My favourite part of the course was when we transferred from a pre-clinical to a clinical environment. Working in a hospital every day, being part of the team, getting bedside teaching with real patients – it was such a great experience and really brought everything we learnt in pre-clinicals together.
It is so different learning something in a lecture theatre compared to actually experiencing it and seeing a patient with a certain condition. I loved being given real responsibility for examining a patient or taking a history and having to present it to the team on a ward round. It’s scary at first but it is such good practice.
I also loved being able to do practical procedures on patients such as taking bloods or cannulating (sounds odd but it’s actually really fun)! I felt like, having spent so long in university I was finally ready to be in a professional environment and put all my studying to the test.
This is just personal preference- but I hated dissecting cadavers in the anatomy lab. Some people absolutely love it but I just did not like the experience at all- not helped by my loathing of anatomy (needless to say, I won’t be becoming a surgeon).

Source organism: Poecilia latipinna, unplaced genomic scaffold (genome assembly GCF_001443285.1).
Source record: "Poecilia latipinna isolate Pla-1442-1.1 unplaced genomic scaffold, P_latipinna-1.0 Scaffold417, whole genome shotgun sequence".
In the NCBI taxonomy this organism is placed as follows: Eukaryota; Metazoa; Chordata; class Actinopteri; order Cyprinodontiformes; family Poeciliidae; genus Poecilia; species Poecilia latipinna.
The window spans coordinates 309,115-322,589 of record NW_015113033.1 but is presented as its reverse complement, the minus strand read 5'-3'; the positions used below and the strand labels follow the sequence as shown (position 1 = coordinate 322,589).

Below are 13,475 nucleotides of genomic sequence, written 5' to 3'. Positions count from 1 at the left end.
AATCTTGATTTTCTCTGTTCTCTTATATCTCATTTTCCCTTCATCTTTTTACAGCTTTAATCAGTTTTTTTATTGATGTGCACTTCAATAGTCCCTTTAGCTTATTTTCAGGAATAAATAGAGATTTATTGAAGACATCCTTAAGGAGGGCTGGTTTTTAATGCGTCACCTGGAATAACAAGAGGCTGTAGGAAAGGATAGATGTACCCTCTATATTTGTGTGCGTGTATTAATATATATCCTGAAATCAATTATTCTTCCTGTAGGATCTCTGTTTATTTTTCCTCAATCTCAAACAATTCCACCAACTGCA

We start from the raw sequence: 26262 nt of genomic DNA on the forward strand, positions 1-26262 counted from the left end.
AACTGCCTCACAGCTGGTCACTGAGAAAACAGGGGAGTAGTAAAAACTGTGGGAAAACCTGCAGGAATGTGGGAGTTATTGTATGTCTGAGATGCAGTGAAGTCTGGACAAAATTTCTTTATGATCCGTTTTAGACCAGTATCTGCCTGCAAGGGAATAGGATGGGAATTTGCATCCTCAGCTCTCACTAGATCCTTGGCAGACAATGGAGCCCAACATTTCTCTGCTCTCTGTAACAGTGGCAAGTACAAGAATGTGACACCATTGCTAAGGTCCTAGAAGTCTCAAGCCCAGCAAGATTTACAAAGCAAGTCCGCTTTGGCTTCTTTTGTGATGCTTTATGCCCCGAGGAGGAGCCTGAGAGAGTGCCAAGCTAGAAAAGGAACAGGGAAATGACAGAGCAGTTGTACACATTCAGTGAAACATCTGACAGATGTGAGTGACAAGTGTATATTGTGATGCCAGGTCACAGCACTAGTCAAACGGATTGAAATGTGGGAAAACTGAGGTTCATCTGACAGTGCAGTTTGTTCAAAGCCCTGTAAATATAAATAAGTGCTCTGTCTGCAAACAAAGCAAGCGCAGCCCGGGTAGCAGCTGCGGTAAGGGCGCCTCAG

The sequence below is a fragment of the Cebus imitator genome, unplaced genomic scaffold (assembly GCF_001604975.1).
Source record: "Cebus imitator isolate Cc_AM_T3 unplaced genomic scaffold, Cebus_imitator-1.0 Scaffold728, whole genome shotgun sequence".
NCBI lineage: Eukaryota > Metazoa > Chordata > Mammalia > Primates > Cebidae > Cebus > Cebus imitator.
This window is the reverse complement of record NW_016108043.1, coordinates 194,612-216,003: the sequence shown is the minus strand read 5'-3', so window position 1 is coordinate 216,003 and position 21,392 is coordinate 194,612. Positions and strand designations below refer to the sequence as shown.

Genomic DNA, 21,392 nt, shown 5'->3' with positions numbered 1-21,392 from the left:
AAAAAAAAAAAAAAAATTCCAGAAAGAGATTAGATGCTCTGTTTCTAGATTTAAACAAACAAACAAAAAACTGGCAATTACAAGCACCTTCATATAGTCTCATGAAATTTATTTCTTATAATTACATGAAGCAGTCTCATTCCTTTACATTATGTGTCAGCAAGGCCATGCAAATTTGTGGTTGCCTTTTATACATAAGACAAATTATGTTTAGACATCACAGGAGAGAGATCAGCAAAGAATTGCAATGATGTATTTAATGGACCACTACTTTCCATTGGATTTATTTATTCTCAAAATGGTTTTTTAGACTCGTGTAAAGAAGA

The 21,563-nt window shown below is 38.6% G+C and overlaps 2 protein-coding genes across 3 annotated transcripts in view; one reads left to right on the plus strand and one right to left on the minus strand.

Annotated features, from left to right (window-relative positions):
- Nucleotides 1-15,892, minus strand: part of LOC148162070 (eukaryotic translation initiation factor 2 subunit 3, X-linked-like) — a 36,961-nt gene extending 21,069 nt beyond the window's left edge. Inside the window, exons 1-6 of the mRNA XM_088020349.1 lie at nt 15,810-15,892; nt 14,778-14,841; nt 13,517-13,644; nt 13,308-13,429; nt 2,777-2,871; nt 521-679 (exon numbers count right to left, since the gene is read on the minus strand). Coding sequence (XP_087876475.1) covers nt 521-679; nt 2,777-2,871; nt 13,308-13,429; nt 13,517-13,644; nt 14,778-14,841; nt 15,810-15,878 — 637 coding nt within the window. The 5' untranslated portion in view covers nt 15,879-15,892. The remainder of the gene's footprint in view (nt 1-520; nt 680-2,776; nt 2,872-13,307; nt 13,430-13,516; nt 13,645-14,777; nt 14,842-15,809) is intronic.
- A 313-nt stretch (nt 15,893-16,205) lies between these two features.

Although I disliked the experience, I do understand how privileged we are at UCL medical school to be able to do dissections ourselves- most universities just teach anatomy from specimen pots or the demonstrator doing the dissection as a presentation.
Another thing I didn’t like was the pre-clinical years, just because I’d already spent three years of my undergraduate degree in seminar rooms and lecture theatres and I was really impatient to get some hands-on experience working with patients during my clinical years.
During the first few years of Medical School, I would relax by going out on the weekends with my friends. Although I still sometimes do that, in later years the workload does get quite cumbersome, so there’s less time (or desire) for partying.
I find exercise really beneficial in combatting stress so I try and make it a priority. Otherwise, just normal stuff like seeing friends for dinner or brunch, and hanging out with my family and boyfriend.
I also really enjoy going to art galleries and exhibitions – and being in London is the perfect place to take advantage of all the cultural offerings.
Since that one cancer module in my Biochemistry degree, I have been really passionate and interested in cancer biology and medicine. Although I came to medical school with an open mind, Oncology has always been up there with something I’ve been very interested in pursuing.
Having now completed my entire graduate medicine course, Oncology is still a firm favourite. However, added to the list is Cardiology, Obs & Gynae and Emergency medicine. The great thing about medical school is you get to experience so many specialities which you can either add or cross off your list – and you don’t have to decide until a few years after university what you actually want to specialise in.